Of course, not everyone who voted for him is actively racist, sexist, or xenophobic. Most people who voted for him were not active Klan members or neo-Nazis, though, lest we forget, the Klan did find their candidate in Donald.

Listening to many Trump voters, they simply wanted change. My friend and brilliant writer Clint Smith described one such encounter — the woman said she wanted someone who would “shake things up.” When pressed about Trump’s dangerous rhetoric, her response? “Sometimes he just doesn’t think before he speaks.”

A vote for Trump may merely have been a vote for change.

But your change is our catastrophe. And your ability to ignore the catastrophe is evidence of blinding privilege.

If he doesn’t think before he speaks, will he think before he acts? Before he institutes national stop and frisk or guts the Affordable Care Act? Before he casts out hard-working people because of their religion or nation of origin? Before he nominates judges who take away my control of my body or before his vice president advocates for conversion therapy?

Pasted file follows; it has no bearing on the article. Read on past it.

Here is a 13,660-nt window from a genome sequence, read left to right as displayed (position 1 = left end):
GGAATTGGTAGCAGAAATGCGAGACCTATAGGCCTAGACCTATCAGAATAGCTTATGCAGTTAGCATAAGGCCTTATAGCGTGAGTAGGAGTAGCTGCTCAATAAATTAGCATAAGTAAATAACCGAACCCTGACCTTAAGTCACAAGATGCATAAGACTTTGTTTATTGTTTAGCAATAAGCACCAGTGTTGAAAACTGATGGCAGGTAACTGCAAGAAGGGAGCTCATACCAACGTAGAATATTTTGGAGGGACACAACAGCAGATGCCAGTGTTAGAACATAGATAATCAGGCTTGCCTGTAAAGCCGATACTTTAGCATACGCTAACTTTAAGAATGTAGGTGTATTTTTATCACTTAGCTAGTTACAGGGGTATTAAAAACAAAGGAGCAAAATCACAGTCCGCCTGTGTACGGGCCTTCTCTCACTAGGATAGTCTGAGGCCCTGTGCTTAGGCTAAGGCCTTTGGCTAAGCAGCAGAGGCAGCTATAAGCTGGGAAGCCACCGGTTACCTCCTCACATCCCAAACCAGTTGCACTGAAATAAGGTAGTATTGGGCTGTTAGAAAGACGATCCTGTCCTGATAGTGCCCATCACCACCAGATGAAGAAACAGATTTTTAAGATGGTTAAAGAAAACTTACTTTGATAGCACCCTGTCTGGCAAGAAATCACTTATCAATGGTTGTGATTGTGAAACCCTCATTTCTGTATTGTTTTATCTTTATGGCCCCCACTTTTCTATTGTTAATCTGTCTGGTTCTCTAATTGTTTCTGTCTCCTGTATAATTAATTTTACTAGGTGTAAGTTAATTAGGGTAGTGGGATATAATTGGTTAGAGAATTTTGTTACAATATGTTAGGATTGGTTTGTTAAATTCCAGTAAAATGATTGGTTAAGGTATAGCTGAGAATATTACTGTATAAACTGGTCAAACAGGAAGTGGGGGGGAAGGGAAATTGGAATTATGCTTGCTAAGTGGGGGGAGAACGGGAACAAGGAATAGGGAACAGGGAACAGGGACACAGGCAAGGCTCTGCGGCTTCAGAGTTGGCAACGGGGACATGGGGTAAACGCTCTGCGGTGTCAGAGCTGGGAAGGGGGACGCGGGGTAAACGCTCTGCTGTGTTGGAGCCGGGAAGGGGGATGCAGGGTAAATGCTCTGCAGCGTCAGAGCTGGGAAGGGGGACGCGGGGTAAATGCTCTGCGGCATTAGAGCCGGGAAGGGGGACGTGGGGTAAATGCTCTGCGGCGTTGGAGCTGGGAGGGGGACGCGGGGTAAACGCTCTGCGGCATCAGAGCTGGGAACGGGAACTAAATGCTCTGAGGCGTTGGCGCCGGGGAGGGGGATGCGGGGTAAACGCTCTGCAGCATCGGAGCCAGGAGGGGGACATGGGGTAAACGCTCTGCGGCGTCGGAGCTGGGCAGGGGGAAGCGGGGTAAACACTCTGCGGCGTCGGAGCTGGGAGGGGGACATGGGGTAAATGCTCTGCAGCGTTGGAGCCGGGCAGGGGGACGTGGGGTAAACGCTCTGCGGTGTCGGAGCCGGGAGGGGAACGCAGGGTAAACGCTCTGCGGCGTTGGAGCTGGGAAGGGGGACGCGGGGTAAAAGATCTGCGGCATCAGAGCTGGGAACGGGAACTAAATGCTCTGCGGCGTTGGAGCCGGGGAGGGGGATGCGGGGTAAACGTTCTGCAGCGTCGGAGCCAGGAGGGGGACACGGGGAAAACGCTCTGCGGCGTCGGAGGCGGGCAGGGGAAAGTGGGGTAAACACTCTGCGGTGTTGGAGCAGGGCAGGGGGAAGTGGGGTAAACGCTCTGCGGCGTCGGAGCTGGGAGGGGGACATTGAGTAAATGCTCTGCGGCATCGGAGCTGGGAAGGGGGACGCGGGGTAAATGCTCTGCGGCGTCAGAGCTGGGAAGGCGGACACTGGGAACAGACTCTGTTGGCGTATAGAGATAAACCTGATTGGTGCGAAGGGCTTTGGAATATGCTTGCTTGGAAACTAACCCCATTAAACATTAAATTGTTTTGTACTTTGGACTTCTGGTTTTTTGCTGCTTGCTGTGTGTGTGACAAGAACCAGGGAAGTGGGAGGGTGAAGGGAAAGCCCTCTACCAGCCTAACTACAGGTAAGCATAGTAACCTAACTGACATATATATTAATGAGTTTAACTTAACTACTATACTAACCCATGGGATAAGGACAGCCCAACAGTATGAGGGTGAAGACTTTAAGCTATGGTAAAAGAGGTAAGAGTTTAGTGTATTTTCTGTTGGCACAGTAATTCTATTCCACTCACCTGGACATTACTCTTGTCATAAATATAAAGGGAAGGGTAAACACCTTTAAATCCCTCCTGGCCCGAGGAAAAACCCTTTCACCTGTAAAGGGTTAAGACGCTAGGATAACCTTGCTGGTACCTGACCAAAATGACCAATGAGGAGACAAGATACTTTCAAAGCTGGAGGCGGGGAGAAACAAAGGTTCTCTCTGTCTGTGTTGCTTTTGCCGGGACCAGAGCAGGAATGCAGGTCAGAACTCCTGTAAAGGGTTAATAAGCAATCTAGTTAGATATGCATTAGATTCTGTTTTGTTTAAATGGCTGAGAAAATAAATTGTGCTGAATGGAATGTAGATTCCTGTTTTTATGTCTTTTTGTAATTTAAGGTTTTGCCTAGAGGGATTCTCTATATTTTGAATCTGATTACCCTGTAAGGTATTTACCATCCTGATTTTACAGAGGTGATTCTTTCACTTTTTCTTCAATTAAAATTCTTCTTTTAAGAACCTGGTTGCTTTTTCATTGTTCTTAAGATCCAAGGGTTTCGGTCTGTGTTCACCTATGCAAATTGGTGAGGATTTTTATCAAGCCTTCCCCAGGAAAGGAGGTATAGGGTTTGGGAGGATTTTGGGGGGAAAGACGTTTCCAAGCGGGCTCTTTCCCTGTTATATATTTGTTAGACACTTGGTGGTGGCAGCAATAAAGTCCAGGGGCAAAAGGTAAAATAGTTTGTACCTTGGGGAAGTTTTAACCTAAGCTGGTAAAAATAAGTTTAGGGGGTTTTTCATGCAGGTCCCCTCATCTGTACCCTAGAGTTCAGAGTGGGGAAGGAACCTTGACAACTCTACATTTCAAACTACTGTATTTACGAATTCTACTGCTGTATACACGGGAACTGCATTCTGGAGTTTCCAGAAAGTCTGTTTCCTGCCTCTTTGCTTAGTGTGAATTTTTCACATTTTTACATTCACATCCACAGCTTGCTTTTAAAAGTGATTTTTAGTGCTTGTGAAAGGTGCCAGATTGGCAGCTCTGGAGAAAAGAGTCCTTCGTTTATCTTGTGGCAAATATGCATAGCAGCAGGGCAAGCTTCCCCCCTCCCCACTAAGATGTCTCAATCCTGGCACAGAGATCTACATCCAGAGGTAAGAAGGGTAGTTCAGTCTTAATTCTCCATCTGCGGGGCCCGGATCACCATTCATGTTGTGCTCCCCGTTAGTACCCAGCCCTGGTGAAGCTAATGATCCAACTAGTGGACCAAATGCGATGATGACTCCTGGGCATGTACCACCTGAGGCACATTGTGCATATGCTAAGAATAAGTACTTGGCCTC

One needn’t be an active white supremacist to be a danger to us. For years to come, the future will look different for people of color than it does for white people. Ignoring or deprioritizing that basic fact is more dangerous to me than a white hood could ever be.

Chances are if you’re reading this, you didn’t even vote for him. You may even be finally realizing that what marginalized people have been saying for years is true because now you’re in the same boat — or at least realizing you’ve been wading in the same dangerous tide we’ve been swimming against for generations.

But know this: Whether you actively engage in the violent culture of hate or merely step out of the way to give it permission to persist and room to grow, you are complicit.

And white people, you give permission to this culture every day you do nothing more than have “conversations on race.” You don’t get to just have conversations anymore. You don’t get to just wear a safety pin and call yourself an ally. You don’t get to just talk while the rest of us fear for our lives because discrimination, rape culture, and xenophobia just won the White House.

Students protest President-elect Donald Trump on the steps of City Hall in Los Angeles, California.